The move comes after an announcement in January 2015 in which Hybrid and Ag Forte entered into a commercial egg and poult supply agreement. In November 2016, Hybrid served notice that it would not seek to renew this arrangement beginning in January 2019. Hybrid will continue to supply breeding and commercial stock to the U.S. market and, with access to a global supply chain, expects no interruption in supply for their clients.
Published in Company News
Canadian egg farmers have a new opportunity to offer healthy eggs high in omega-3 to nutrition-focused consumers thanks to a recent decision by the Canadian Food Inspection Agency (CFIA).
Published in Layers
What to do with the males of a species when the females are all that are needed is an issue various agricultural sectors grapple with.

In poultry, the question of what happens to male chicks when only females lay eggs continues to beg a satisfactory answer. Although cull is the current widespread solution, research is underway into alternatives, such as work by Dr. Michael Ngadi at McGill University (see page 24 this issue)   Egg sexing research is also underway in Germany, supported by a national animal welfare initiative that aims to ultimately phase out culling of male chicks altogether. In the German state of Lower Saxony, a trailblazer in animal welfare regulation in that country, the practice is slated to be banned by the end of 2017.

Some farmers in Germany have built an alternative market for their male chicks, under the banner of the “Bruderhahn Initiative” – which literally translates into English as “the brother rooster initiative”.

The concept, explained Christine Bremer of Bauck-Hof Klein Suestedt, located in the Lunenburg Heath about 100 kilometres south of the city of Hamburg, involves raising the male chicks 18 to 22 weeks of age and selling them for meat the way broilers are.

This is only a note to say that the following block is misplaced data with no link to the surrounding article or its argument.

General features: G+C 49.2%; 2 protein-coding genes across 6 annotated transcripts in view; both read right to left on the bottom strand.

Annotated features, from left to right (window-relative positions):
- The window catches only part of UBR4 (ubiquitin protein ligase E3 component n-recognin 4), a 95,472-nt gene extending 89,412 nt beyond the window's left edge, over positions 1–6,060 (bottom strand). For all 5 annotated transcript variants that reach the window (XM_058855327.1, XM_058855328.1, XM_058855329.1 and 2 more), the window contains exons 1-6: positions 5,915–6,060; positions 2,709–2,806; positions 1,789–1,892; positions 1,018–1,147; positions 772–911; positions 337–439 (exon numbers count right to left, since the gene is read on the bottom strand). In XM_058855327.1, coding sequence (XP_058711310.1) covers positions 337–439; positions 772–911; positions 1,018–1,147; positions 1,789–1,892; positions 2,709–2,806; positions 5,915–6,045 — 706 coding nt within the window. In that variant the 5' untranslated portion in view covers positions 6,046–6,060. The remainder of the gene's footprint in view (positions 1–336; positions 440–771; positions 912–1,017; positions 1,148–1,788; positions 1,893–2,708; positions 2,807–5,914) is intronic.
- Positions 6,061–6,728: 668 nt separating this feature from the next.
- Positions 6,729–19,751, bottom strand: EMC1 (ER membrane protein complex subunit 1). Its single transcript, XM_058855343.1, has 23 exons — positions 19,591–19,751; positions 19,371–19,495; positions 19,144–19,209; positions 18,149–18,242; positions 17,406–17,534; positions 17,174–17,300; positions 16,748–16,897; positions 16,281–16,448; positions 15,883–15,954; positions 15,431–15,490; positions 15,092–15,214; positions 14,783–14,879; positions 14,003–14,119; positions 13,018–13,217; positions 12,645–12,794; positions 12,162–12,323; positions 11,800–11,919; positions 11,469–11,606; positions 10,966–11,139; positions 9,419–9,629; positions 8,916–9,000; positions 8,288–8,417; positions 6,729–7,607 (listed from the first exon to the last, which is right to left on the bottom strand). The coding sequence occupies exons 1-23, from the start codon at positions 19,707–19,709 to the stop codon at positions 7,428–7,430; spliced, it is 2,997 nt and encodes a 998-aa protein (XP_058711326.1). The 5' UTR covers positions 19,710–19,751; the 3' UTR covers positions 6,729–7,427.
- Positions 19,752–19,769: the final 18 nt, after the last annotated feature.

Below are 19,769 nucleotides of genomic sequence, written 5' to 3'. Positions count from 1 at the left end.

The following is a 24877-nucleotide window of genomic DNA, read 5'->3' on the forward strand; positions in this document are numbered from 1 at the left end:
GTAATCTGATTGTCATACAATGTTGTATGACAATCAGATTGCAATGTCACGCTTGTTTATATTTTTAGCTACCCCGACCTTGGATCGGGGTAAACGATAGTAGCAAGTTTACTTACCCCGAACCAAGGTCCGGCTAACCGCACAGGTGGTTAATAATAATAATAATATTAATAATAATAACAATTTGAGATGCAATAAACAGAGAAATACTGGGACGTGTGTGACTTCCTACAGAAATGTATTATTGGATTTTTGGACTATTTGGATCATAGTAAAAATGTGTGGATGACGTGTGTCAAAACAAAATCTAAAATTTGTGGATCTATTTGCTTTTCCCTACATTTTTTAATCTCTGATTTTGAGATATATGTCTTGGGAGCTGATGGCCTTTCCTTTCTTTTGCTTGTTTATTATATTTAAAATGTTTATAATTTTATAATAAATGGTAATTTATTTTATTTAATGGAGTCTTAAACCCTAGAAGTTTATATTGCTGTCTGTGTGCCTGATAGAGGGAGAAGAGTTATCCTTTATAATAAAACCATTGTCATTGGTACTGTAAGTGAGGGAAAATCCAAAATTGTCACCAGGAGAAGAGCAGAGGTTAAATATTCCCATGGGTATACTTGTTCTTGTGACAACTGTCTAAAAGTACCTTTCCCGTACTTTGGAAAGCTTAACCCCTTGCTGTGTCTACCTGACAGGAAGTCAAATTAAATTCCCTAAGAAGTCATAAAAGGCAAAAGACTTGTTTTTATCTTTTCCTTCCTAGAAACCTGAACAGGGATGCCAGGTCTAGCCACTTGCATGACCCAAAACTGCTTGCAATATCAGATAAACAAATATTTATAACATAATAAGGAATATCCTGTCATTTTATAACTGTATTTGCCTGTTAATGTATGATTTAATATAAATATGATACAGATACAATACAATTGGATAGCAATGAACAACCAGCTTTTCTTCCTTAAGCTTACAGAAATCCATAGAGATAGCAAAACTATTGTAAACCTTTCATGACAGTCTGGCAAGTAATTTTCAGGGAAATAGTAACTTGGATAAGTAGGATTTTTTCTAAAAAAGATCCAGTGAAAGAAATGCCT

Because their genetics are focused on egg and not meat production, raising the males for consumption is an expensive venture. “The males are very active and we need 5.5 kilograms of feed for one kilogram of gain, which is not a good conversion,” Bremer told international agricultural journalists touring her farm this past summer, adding this means her farm needs a subsidy of 7.50 to 10 Euros per “brother” to make the economics work.

Unlike most farms, though, Bauck-Hof Klein Suestedt was able to get that money from the market place – but through egg sales instead of a premium on the meat, which is dark and has a taste similar to pheasant.

Every egg sold from Bremer’s hens sells for four cents more than other eggs, and those funds, collected through the “Bruderhahn Initiative”, go back to the participating farmers to pay for the costs of raising and marketing the males for meat.

“If a hen lays 250 eggs and we get four cents more per egg, we can pay for the “brother”,” she said. “Our trader who buys our eggs communicated this to the organic shops where our eggs are sold. In 2013, all eggs were increased by four cents and a label was added to explain why – and we had no loss of customers.”

Unsure of whether consumers would be interested in the darker, more flavourful meat, Bremer’s first customer was actually a baby food processor.  “We weren’t sure people would buy this meat but gradually people start asking for it,” she said, adding that due to her farm’s rural location and resulting unreliable internet infrastructure, their marketing is done at point of sale as opposed to through social media.

“As farmers, we need the help of traders and retailers to sell our products, and if our trader had said no, we couldn’t have done this,” Bremer said. “What customers are paying for is to not kill the bird at birth and that this animal is worth keeping alive longer.”

The male layer for meat program is part of Bauck-Hof Klein Suestedt’s overall approach to agriculture. The operation is the second oldest organic farm in Germany, having farmed in this manner since 1932. More specifically, it’s one of Germany’s 2,000 certified Demeter farms.